Palace: ‘National Day of Protest’ not meant to divert public from martial law commemoration


PRESIDENT Rodrigo Duterte’s declaration of a “National Day of Protest” on Sept. 21 was not mean to divert public attention from the commemoration of  the 45th anniversary of late dictator Ferdinand Marcos’ martial law, a Malacanang spokesman said on Tuesday.

In a chance interview, Ernesto Abella said Duterte had encouraged groups and individuals to use the day to protest against the government, if they had any grievances they wish to air.

“It’s a public exercise of your rights. I mean, the President understands that some people want to vent and I suppose, he also assumes that most people want to vent on something. It’s a National Venting Day. No, it’s a National Day of Protest,” Abella told reporters.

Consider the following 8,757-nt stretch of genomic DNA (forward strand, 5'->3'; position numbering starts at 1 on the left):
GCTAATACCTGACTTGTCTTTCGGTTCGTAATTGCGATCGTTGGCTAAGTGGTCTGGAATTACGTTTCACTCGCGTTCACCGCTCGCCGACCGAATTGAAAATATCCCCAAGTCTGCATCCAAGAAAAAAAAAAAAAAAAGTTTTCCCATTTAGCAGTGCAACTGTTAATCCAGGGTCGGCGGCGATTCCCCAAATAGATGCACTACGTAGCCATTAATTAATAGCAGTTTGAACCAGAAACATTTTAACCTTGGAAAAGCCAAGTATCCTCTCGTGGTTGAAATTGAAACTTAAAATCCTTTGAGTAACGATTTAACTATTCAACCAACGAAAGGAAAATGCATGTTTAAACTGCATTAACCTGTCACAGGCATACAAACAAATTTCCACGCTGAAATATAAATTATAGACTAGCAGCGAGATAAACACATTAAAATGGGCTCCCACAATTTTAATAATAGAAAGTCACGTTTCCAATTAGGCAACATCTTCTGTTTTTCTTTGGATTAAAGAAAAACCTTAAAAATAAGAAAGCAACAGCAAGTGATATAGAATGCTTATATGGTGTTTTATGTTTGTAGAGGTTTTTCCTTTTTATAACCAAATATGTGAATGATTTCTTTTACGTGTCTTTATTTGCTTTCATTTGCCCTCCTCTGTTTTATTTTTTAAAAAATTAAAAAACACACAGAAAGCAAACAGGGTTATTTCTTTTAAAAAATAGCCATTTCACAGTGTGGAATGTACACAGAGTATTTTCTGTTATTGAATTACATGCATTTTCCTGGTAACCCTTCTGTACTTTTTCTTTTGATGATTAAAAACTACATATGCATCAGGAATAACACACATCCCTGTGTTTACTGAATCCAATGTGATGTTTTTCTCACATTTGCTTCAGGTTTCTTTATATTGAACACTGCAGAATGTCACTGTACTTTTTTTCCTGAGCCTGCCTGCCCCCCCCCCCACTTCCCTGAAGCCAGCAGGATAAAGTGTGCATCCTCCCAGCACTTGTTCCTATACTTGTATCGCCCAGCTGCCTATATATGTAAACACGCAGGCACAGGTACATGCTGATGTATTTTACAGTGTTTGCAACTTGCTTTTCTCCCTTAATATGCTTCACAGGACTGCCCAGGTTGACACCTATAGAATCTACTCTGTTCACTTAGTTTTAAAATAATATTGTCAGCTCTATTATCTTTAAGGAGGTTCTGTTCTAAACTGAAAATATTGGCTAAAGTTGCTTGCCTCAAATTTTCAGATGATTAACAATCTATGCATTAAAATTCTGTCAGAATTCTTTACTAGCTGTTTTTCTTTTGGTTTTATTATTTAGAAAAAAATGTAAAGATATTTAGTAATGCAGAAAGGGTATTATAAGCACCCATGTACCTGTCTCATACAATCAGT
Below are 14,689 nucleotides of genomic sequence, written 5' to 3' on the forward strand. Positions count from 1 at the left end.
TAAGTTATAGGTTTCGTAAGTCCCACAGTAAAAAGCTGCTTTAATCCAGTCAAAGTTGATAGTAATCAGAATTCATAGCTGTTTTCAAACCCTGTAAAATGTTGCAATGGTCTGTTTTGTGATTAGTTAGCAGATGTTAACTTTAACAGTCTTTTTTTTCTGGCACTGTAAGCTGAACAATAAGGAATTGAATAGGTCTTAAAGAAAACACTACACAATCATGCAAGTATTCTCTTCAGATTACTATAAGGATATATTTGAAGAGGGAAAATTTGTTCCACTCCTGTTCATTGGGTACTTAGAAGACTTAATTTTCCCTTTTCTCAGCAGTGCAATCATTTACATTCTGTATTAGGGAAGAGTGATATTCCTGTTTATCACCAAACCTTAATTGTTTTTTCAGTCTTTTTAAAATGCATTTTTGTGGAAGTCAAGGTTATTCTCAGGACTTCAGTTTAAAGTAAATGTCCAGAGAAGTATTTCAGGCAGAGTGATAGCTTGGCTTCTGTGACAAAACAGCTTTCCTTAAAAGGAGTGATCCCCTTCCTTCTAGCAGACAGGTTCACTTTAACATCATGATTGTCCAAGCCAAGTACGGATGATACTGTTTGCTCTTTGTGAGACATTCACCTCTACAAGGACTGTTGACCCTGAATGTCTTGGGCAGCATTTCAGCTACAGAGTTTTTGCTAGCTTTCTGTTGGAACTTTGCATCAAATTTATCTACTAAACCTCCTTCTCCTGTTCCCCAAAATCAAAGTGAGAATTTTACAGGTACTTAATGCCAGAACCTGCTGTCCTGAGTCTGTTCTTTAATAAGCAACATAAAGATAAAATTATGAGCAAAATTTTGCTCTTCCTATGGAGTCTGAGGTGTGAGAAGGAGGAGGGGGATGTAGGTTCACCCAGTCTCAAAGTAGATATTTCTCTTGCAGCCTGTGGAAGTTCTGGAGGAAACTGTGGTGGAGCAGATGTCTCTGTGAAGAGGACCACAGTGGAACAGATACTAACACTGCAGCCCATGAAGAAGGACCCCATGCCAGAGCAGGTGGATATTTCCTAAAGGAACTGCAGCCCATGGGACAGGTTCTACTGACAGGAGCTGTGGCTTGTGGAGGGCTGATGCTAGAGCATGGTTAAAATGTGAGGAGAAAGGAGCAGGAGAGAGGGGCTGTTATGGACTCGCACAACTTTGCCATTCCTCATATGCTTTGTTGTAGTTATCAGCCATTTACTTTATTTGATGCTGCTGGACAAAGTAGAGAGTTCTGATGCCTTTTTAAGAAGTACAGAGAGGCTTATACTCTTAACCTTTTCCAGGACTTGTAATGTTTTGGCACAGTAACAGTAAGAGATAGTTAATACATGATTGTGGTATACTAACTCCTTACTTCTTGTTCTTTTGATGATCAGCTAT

“I would just assume that the President’s usual stand is he allows people to protest, he allows people to vent actually, you know, to be able to say that… It’s their choice, it’s their prerogative and they can do that.”

“The President has announced September 21, 2017 as a National Day of Protest, a day set aside for people to exercise their constitutional rights to freedom of speech, peaceful assembly, and to seek redress for the grievances against the government, past or present,” he added.

This came after Duterte announced that he was considering declaring a “holiday” in anticipation of the   massive rallies on Thursday.

The Movement Against Tyranny, a multisectoral group, is planning to hold a rally on Sept. 21 at Luneta Park.

Duterte has also previously spoken out about planners of mass movements, saying he would not hesitate to use force if protesters turned violent. CATHERINE S. VALENTE



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